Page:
Roe can be overturned only by a decision of the Court itself overruling Roe or by a federal constitutional amendment–neither a federal statute enacted under § 5 of the Fourteenth Amendment defining the word “person” as used in § 1 of the Amendment, nor a statute removing the Supreme Court’s appellate jurisdiction over abortion cases would have that effect.
This is where “departmentalism” comes in. William J. Watkins Jr. explains departmentalism by way of example:
Departmentalist theory is perhaps best examined in the context of President Jefferson’s approach to the Sedition Act. Upon entering office, Jefferson ordered the cessation of all federal sedition prosecutions and he pardoned those who had been convicted. In 1804, Jefferson received a letter from Abigail Adams criticizing his handling of the Sedition Act controversy. Mrs. Adams argued that because the judges had upheld the Sedition Act, President Jefferson had overstepped his constitutional bounds when terminating prosecutions and pardoning offenders.In a polite response, Jefferson reminded Mrs. Adams that “nothing in the constitution has given [the judges] the right to decide for the executive, more than the Executive to decide for them.” Both branches, continued Jefferson, “are equally independent in the sphere assigned to them.” Jefferson recognized that the judges, “believing the law constitutional, had a right to pass a sentence of fine and imprisonment, because that power was placed in their hands by the constitution.” However, this did not bind him when performing his duties as chief executive. Because he believed the Sedition Act was unconstitutional, he “was bound to remit the execution of it.”
It is conceivable that a Republican-controlled Congress could pass the law suggested by Robert George, and that a Republican president would enforce the law. Perhaps even a Democrat president would enforce the law as long as he was confronted by a Republican-controlled Congress and popular opinion on the morality of abortion, which has been shifting toward the pro-life position. The Supreme Court would be well advised to make like the Three Wise Monkeys.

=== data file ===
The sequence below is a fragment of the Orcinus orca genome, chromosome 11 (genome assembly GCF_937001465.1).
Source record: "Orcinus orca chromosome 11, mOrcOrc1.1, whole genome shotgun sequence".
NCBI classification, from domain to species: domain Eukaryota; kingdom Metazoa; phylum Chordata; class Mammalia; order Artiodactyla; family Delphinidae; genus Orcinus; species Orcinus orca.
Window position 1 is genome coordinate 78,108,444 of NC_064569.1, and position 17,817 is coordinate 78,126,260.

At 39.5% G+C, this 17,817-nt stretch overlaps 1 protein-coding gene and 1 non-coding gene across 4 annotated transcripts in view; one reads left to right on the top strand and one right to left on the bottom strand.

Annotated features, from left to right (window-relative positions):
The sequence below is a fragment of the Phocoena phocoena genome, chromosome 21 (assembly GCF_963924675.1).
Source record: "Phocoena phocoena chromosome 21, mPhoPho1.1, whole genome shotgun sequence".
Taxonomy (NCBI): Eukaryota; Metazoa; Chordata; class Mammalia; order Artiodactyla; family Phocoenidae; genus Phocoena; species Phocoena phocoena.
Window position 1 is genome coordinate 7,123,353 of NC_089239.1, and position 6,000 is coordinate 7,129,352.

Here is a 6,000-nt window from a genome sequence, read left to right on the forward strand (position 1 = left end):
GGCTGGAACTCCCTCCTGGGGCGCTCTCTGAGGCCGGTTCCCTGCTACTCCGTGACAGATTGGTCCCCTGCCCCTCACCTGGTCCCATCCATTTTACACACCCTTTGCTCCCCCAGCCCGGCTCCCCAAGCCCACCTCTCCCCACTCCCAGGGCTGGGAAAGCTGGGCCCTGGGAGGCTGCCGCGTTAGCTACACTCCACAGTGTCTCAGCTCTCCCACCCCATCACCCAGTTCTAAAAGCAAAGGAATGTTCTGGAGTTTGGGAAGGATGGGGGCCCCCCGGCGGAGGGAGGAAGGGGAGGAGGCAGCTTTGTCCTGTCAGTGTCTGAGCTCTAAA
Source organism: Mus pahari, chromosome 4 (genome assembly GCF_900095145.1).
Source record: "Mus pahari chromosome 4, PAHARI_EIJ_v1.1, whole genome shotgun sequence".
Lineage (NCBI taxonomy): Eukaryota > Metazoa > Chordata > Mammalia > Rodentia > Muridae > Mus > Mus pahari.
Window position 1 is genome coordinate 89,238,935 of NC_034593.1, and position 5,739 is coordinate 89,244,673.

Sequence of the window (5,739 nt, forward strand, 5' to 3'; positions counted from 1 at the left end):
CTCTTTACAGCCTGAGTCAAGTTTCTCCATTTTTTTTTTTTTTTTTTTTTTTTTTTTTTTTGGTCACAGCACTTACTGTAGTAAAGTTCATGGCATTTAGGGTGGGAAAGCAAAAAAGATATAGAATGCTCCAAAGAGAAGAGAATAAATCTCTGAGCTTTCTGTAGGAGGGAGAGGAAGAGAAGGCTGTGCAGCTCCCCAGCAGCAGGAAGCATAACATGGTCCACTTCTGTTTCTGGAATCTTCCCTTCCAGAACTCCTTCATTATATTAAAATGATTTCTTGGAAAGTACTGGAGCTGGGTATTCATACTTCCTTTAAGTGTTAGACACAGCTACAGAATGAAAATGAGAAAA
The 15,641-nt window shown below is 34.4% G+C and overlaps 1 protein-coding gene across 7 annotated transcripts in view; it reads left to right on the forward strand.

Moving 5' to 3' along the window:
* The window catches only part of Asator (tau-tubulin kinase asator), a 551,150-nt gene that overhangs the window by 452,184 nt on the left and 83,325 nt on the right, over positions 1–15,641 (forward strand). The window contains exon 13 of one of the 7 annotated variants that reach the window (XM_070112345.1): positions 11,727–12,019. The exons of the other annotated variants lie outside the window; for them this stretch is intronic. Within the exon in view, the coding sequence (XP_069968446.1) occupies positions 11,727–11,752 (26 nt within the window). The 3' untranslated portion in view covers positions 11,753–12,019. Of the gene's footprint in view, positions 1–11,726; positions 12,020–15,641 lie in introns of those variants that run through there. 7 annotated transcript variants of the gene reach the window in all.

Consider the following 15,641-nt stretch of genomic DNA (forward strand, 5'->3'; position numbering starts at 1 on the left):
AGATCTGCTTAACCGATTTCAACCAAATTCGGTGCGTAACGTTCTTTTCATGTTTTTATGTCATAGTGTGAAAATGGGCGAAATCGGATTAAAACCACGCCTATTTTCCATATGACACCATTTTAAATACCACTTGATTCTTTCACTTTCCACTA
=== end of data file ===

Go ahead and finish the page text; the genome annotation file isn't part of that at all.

My main concern is that the precedent of blatant departmentalism on a salient issue would be a dangerous one. Use of the doctrine would invite a Democrat-controlled Congress to conspire with a Democrat president to ignore, say, a Supreme Court ruling that overturns Obamacare or the McCain-Feingold Act.
P.P.S. In “Human Personhood Begins at Conception.” philosopher Peter Kreeft presents the arguments commonly used to explain why the unborn child is not a human person and then shows clearly and simply why each of these arguments cannot possibly be true.
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It Can Happen Here: Eugenics, Abortion, Euthanasia, and Mental Screening
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The Consequences of Roe v. Wade
The Old Eugenics in a New Guise
The Left, Abortion, and Adolescence
Law, Liberty, and Abortion
Don’t Just Take My Word for It
Oh, *That* Slippery Slope
Abortion and the Slippery Slope
The Cynics Debate While Babies Die
Privacy, Autonomy, and Responsibility
Peter Singer’s Agenda
The Slippery Slope in Holland
The Slippery Slope in England
The Slippery Slope in New Jersey
An Argument Against Abortion
Singer Said It
The Case against Genetic Engineering
A “Person” or a “Life”?
How Much Jail Time?
A Wrong-Headed Take on Abortion
The End of Slavery in the United States
Crimes against Humanity
Abortion and Logic